Sarah Drummond is the Co-founder and Director of Service Design Social Innovation outfit Snook. Sarah focuses on making social change happen by re-thinking public services from a human perspective. With a Masters of Design Innovation from Glasgow School of Art, Sarah is a social entrepreneur, unashamedly proving the value of design in central government and defining a meaningful role for designers in the public sector. Her work challenges the role design can play within the public sector, and as the winner of the first Scottish Social Innovation Camp, Sarah is ambitiously challenging the way governments operate and make policies through initiatives such as MyPolice.

As a fellow of Google, Sarah has a flair for using technology as an enabler and thrives leading processes of change, putting design at the heart of organisations and complex systems.

Prior to being the Director of Snook, Sarah won £20,000 for a community in Glasgow by giving local people the tools and confidence to build their own social enterprise. She also spent a year working inside Skills Development Scotland alongside their Service Design and Innovation Directorate to embed the design process in their organisation.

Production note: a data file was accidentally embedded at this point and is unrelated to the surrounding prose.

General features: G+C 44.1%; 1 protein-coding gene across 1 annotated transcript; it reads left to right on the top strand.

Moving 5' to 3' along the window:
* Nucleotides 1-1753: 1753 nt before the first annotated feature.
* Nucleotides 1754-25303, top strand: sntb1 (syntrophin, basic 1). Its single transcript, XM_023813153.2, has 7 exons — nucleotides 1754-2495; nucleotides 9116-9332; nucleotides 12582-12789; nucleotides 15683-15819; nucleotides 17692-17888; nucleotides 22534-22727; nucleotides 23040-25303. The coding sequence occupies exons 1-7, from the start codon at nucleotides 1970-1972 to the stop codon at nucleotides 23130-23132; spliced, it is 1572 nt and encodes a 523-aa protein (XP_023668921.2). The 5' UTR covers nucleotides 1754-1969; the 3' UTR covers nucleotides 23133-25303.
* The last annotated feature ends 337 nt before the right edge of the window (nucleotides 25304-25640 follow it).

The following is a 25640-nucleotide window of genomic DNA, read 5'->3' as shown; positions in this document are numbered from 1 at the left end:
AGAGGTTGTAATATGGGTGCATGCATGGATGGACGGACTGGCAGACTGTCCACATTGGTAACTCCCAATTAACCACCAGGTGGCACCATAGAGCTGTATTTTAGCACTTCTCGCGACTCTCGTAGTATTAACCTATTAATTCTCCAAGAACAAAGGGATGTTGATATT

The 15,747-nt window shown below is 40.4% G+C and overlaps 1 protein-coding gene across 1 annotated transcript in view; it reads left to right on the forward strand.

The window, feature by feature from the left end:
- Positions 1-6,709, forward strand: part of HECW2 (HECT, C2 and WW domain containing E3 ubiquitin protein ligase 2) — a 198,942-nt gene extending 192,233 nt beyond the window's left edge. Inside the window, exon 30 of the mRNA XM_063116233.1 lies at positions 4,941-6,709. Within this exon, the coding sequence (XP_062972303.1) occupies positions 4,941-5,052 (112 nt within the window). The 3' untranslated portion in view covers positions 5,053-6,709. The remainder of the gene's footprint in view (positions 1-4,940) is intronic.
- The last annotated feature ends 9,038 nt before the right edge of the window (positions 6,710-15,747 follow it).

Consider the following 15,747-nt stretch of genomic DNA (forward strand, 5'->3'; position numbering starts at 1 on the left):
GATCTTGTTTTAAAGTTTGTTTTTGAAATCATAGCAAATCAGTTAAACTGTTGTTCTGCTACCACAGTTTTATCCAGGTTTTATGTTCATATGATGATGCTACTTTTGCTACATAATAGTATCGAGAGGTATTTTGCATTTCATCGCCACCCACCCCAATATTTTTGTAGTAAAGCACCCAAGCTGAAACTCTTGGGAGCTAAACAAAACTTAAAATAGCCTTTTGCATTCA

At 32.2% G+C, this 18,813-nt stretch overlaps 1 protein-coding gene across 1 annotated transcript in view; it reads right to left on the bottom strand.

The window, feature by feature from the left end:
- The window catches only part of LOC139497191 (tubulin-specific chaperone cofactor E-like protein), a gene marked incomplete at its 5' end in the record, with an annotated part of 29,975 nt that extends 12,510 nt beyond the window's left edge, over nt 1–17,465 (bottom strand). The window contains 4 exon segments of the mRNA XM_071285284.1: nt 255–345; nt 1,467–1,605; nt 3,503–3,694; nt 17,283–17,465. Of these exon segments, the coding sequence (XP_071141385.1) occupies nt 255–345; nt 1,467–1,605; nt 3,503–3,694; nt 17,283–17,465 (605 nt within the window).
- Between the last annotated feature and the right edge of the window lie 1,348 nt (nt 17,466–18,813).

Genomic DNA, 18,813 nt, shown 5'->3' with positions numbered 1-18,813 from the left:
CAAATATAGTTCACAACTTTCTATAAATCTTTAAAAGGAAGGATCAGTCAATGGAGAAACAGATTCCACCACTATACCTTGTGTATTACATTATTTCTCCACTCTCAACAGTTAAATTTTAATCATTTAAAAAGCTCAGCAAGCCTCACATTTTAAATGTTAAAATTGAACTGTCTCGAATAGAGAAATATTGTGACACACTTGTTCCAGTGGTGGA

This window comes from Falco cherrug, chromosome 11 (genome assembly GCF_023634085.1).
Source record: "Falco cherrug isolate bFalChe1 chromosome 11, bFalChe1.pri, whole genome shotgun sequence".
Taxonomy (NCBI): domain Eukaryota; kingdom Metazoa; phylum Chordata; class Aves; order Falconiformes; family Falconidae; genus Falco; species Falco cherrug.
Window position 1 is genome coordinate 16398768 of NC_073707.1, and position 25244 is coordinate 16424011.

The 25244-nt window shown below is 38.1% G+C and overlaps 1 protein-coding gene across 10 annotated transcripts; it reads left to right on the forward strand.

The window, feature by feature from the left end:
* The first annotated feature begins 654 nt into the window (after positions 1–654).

Sarah’s service design expertise and public sector innovation knowledge has recently taken her to keynote in Taiwan, Australia and America.

DESIS-lab Melbourne hosted an evening of panel discussion to debate overlapping topics of design, ethics, public services and the agency of design in enabling social innovation.


Speakers were:
Dr Cameron Tonkinwise: Carnegie Mellon University
Mel Edwards and Justin Barrie: Design Managers Australia
Kate Archdeacon: Victorian Eco-Innovation Lab
David Hood: Doing: Something Good

As in the ABC 1 TV, ‘QandA’ panel discussion series, we asked attending participants to submit questions prior to the day. Below were those that were submitted, providing meaty food for thought.

 

  • In this era of social networking, it can be argued that society and community has become a market. For instance, social networking sites rely on users disclosing personal information that can be sold to advertisers. How can the ethical designer create online projects that are successful but don’t exploit users? One way is for designers to acknowledge in whose interests they work.